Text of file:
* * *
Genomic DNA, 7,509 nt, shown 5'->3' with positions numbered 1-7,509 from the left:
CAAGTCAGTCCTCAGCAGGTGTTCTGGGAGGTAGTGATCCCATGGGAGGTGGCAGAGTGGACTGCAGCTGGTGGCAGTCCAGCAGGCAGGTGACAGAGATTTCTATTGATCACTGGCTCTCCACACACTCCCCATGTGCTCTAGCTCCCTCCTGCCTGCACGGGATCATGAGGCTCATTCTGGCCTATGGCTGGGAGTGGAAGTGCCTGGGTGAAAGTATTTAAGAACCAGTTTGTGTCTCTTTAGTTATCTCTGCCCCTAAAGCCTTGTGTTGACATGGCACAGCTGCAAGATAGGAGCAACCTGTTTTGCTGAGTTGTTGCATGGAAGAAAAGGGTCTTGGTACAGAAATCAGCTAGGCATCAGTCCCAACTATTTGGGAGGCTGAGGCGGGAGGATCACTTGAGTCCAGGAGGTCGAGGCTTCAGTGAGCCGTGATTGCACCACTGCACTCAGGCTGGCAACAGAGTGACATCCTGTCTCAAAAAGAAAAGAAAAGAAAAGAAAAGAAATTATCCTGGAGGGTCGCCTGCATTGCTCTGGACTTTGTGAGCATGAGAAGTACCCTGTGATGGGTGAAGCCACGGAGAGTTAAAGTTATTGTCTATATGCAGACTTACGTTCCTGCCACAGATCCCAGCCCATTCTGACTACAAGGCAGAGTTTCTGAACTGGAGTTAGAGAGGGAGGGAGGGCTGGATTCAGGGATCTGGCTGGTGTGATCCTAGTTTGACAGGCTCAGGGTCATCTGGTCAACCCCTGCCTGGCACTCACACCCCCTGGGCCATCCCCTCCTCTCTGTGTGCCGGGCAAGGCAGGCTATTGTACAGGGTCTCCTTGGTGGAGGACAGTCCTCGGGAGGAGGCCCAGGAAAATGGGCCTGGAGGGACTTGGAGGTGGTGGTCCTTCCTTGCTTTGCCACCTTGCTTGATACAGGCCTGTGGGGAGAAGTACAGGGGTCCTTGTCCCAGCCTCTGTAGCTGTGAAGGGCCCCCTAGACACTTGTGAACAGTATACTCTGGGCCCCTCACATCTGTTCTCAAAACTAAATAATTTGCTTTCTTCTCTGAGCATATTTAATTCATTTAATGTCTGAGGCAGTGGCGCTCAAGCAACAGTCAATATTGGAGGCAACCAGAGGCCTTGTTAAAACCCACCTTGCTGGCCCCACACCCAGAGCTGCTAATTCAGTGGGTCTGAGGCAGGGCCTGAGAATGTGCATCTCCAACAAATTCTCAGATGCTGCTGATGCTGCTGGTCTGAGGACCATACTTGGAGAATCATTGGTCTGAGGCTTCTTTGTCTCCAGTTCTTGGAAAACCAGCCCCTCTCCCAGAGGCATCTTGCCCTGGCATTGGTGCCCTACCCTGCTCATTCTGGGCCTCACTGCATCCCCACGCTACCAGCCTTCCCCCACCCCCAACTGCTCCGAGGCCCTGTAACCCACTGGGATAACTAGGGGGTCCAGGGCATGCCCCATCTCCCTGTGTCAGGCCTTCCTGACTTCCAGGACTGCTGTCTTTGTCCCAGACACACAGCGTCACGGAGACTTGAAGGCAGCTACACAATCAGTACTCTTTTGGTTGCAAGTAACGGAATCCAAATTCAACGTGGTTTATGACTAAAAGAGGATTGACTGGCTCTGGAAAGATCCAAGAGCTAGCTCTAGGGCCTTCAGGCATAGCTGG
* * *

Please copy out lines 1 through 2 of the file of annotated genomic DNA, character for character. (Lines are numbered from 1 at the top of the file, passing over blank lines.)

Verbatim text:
Genomic DNA, 7,509 nt, shown 5'->3' with positions numbered 1-7,509 from the left:
CAAGTCAGTCCTCAGCAGGTGTTCTGGGAGGTAGTGATCCCATGGGAGGTGGCAGAGTGGACTGCAGCTGGTGGCAGTCCAGCAGGCAGGTGACAGAGATTTCTATTGATCACTGGCTCTCCACACACTCCCCATGTGCTCTAGCTCCCTCCTGCCTGCACGGGATCATGAGGCTCATTCTGGCCTATGGCTGGGAGTGGAAGTGCCTGGGTGAAAGTATTTAAGAACCAGTTTGTGTCTCTTTAGTTATCTCTGCCCCTAAAGCCTTGTGTTGACATGGCACAGCTGCAAGATAGGAGCAACCTGTTTTGCTGAGTTGTTGCATGGAAGAAAAGGGTCTTGGTACAGAAATCAGCTAGGCATCAGTCCCAACTATTTGGGAGGCTGAGGCGGGAGGATCACTTGAGTCCAGGAGGTCGAGGCTTCAGTGAGCCGTGATTGCACCACTGCACTCAGGCTGGCAACAGAGTGACATCCTGTCTCAAAAAGAAAAGAAAAGAAAAGAAAAGAAATTATCCTGGAGGGTCGCCTGCATTGCTCTGGACTTTGTGAGCATGAGAAGTACCCTGTGATGGGTGAAGCCACGGAGAGTTAAAGTTATTGTCTATATGCAGACTTACGTTCCTGCCACAGATCCCAGCCCATTCTGACTACAAGGCAGAGTTTCTGAACTGGAGTTAGAGAGGGAGGGAGGGCTGGATTCAGGGATCTGGCTGGTGTGATCCTAGTTTGACAGGCTCAGGGTCATCTGGTCAACCCCTGCCTGGCACTCACACCCCCTGGGCCATCCCCTCCTCTCTGTGTGCCGGGCAAGGCAGGCTATTGTACAGGGTCTCCTTGGTGGAGGACAGTCCTCGGGAGGAGGCCCAGGAAAATGGGCCTGGAGGGACTTGGAGGTGGTGGTCCTTCCTTGCTTTGCCACCTTGCTTGATACAGGCCTGTGGGGAGAAGTACAGGGGTCCTTGTCCCAGCCTCTGTAGCTGTGAAGGGCCCCCTAGACACTTGTGAACAGTATACTCTGGGCCCCTCACATCTGTTCTCAAAACTAAATAATTTGCTTTCTTCTCTGAGCATATTTAATTCATTTAATGTCTGAGGCAGTGGCGCTCAAGCAACAGTCAATATTGGAGGCAACCAGAGGCCTTGTTAAAACCCACCTTGCTGGCCCCACACCCAGAGCTGCTAATTCAGTGGGTCTGAGGCAGGGCCTGAGAATGTGCATCTCCAACAAATTCTCAGATGCTGCTGATGCTGCTGGTCTGAGGACCATACTTGGAGAATCATTGGTCTGAGGCTTCTTTGTCTCCAGTTCTTGGAAAACCAGCCCCTCTCCCAGAGGCATCTTGCCCTGGCATTGGTGCCCTACCCTGCTCATTCTGGGCCTCACTGCATCCCCACGCTACCAGCCTTCCCCCACCCCCAACTGCTCCGAGGCCCTGTAACCCACTGGGATAACTAGGGGGTCCAGGGCATGCCCCATCTCCCTGTGTCAGGCCTTCCTGACTTCCAGGACTGCTGTCTTTGTCCCAGACACACAGCGTCACGGAGACTTGAAGGCAGCTACACAATCAGTACTCTTTTGGTTGCAAGTAACGGAATCCAAATTCAACGTGGTTTATGACTAAAAGAGGATTGACTGGCTCTGGAAAGATCCAAGAGCTAGCTCTAGGGCCTTCAGGCATAGCTGG